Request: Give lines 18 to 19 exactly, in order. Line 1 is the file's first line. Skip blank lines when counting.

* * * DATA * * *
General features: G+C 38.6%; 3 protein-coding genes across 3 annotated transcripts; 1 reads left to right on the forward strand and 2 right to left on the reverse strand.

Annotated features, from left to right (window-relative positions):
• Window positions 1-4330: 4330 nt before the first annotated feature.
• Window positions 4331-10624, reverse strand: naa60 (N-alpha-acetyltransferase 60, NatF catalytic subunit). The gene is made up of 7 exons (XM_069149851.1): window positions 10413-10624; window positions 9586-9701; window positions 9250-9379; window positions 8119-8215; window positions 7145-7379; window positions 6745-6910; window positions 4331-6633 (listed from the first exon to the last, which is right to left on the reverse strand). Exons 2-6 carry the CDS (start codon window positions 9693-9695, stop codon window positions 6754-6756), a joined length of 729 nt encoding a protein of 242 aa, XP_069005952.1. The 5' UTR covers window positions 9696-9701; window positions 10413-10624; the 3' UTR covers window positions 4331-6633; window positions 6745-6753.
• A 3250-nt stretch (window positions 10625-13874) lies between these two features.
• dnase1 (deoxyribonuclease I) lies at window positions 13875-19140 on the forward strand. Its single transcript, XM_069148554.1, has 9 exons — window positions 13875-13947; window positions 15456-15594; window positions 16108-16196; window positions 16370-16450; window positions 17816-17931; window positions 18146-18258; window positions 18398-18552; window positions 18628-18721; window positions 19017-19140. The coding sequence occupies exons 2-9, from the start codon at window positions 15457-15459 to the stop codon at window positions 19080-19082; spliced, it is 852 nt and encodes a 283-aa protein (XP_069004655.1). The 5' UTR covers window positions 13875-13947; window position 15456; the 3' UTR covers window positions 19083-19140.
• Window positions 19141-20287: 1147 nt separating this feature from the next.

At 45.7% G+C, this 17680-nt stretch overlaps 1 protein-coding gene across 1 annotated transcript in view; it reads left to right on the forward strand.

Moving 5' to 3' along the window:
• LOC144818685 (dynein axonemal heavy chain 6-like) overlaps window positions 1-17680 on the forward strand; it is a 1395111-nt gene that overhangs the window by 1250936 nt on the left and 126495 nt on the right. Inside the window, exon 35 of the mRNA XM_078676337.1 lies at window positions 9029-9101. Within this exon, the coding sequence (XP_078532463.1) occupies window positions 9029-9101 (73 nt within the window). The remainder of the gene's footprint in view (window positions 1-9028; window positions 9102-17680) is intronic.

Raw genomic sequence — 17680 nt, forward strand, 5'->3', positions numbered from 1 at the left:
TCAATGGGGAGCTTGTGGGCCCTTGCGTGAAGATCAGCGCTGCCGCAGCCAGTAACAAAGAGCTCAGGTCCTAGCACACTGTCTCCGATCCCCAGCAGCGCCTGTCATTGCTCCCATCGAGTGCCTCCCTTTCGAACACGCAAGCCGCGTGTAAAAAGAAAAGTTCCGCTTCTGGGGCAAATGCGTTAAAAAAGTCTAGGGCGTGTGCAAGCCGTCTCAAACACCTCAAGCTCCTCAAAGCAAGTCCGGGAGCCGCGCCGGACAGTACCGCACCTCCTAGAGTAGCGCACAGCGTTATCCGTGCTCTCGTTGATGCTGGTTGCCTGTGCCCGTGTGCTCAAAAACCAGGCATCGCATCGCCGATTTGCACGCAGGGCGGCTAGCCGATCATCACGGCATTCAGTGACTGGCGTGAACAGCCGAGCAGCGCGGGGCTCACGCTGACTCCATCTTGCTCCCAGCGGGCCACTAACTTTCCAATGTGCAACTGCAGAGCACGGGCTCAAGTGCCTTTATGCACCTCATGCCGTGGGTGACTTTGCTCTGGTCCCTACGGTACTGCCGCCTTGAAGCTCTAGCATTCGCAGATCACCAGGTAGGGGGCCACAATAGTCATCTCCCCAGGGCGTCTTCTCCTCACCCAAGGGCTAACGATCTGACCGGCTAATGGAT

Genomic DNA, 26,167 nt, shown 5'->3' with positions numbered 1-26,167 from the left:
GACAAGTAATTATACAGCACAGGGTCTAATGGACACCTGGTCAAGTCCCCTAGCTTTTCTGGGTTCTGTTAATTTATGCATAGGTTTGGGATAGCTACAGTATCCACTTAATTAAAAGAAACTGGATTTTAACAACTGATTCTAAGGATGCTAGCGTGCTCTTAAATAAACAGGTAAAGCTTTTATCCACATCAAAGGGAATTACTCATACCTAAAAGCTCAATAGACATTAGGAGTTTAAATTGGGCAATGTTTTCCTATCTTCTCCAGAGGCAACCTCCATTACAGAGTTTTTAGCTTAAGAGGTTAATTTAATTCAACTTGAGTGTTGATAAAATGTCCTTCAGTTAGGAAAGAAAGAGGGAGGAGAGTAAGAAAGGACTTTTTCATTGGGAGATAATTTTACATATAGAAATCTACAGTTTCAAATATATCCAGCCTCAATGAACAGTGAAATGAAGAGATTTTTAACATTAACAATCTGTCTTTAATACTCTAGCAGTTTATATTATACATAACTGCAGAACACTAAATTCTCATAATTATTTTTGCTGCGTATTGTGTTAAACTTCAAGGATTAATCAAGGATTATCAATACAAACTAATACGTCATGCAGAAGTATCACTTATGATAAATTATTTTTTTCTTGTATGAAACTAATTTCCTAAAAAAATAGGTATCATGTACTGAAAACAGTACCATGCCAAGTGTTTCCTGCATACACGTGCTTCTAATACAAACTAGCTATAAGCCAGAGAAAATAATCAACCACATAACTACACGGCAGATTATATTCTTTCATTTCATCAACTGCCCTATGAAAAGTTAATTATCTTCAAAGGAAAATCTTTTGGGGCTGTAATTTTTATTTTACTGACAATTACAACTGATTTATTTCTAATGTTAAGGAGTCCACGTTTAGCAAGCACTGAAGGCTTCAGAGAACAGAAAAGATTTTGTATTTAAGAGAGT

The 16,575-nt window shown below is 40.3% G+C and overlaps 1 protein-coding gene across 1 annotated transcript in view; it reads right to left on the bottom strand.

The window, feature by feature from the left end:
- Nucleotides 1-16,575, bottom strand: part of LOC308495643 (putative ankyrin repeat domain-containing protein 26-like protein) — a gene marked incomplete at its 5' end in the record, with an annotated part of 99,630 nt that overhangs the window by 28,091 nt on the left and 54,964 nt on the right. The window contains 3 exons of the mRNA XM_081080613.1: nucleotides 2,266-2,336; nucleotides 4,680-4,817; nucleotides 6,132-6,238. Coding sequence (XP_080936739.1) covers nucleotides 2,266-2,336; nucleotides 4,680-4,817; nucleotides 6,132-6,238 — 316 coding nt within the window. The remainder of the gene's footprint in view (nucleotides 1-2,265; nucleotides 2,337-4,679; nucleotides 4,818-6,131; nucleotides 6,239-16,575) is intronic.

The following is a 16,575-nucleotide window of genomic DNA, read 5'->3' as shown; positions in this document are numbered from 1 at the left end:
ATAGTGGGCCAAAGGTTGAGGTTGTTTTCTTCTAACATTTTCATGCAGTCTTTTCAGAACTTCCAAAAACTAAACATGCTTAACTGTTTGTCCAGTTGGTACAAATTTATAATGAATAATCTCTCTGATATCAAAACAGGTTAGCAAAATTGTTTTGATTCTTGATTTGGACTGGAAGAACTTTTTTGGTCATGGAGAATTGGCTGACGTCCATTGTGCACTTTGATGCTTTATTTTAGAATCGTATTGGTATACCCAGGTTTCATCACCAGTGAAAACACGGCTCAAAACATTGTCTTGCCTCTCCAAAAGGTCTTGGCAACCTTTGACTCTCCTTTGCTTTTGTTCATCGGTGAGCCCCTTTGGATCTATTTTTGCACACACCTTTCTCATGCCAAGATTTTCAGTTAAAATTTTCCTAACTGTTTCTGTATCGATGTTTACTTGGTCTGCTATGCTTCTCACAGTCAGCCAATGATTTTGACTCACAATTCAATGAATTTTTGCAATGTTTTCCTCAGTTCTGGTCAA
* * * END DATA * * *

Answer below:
The following is a 16,575-nucleotide window of genomic DNA, read 5'->3' as shown; positions in this document are numbered from 1 at the left end:
ATAGTGGGCCAAAGGTTGAGGTTGTTTTCTTCTAACATTTTCATGCAGTCTTTTCAGAACTTCCAAAAACTAAACATGCTTAACTGTTTGTCCAGTTGGTACAAATTTATAATGAATAATCTCTCTGATATCAAAACAGGTTAGCAAAATTGTTTTGATTCTTGATTTGGACTGGAAGAACTTTTTTGGTCATGGAGAATTGGCTGACGTCCATTGTGCACTTTGATGCTTTATTTTAGAATCGTATTGGTATACCCAGGTTTCATCACCAGTGAAAACACGGCTCAAAACATTGTCTTGCCTCTCCAAAAGGTCTTGGCAACCTTTGACTCTCCTTTGCTTTTGTTCATCGGTGAGCCCCTTTGGATCTATTTTTGCACACACCTTTCTCATGCCAAGATTTTCAGTTAAAATTTTCCTAACTGTTTCTGTATCGATGTTTACTTGGTCTGCTATGCTTCTCACAGTCAGCCAATGATTTTGACTCACAATTCAATGAATTTTTGCAATGTTTTCCTCAGTTCTGGTCAA